• Pain drawings as a diagnostic tool for the differentiation between two pain-associated rare diseases (Ehlers-Danlos-Syndrome, Guillain-Barré-Syndrome).

      Wester, Larissa; Mücke, Martin; Bender, Tim Theodor Albert; Sellin, Julia; Klawonn, Frank; Conrad, Rupert; Szczypien, Natasza; HZI,Helmholtz-Zentrum für Infektionsforschung GmbH, Inhoffenstr. 7,38124 Braunschweig, Germany. (BMC, 2020-11-17)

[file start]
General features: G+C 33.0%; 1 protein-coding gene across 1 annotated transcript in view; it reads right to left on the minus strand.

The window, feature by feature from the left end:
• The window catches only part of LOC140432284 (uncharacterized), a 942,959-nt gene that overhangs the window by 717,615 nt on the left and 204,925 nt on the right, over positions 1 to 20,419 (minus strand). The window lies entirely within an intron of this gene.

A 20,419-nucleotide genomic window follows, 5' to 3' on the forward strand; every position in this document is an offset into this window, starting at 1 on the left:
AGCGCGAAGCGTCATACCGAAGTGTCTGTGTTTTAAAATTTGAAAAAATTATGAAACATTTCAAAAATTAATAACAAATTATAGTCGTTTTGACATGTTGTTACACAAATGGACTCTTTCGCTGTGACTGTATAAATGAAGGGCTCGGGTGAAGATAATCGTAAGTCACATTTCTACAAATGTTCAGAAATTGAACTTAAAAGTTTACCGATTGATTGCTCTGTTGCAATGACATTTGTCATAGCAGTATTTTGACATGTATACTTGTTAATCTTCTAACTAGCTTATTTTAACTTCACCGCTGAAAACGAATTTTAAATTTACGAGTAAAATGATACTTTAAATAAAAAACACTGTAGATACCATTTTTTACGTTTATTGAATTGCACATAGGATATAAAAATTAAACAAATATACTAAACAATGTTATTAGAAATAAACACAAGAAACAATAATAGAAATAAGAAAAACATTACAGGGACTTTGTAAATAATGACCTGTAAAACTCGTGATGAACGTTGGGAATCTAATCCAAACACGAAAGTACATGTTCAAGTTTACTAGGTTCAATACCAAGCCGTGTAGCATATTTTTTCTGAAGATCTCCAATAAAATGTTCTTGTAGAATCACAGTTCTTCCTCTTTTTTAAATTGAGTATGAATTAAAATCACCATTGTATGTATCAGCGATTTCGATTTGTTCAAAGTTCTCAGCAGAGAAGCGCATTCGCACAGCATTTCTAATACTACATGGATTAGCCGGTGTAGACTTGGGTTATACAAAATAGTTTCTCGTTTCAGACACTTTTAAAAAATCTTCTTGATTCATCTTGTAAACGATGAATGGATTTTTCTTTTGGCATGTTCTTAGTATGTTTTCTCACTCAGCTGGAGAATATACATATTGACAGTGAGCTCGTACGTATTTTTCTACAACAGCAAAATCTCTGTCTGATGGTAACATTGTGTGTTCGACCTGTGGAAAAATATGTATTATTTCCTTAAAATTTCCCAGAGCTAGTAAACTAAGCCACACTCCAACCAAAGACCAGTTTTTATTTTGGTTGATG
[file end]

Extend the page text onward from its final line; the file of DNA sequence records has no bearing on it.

Background: The diagnosis of rare diseases poses a particular challenge to clinicians. This study analyzes whether patients' pain drawings (PDs) help in the differentiation of two pain-associated rare diseases, Ehlers-Danlos Syndrome (EDS) and Guillain-Barré Syndrome (GBS). Method: The study was designed as a prospective, observational, single-center study. The sample comprised 60 patients with EDS (3 male, 52 female, 5 without gender information; 39.2 ± 11.4 years) and 32 patients with GBS (10 male, 20 female, 2 without gender information; 50.5 ± 13.7 years). Patients marked areas afflicted by pain on a sketch of a human body with anterior, posterior, and lateral views. PDs were electronically scanned and processed. Each PD was classified based on the Ružička similarity to the EDS and the GBS averaged image (pain profile) in a leave-one-out cross validation approach. A receiver operating characteristic (ROC) curve was plotted. Results: 60-80% of EDS patients marked the vertebral column with the neck and the tailbone and the knee joints as pain areas, 40-50% the shoulder-region, the elbows and the thumb saddle joint. 60-70% of GBS patients marked the dorsal and plantar side of the feet as pain areas, 40-50% the palmar side of the fingertips, the dorsal side of the left palm and the tailbone. 86% of the EDS patients and 96% of the GBS patients were correctly identified by computing the Ružička similarity. The ROC curve yielded an excellent area under the curve value of 0.95.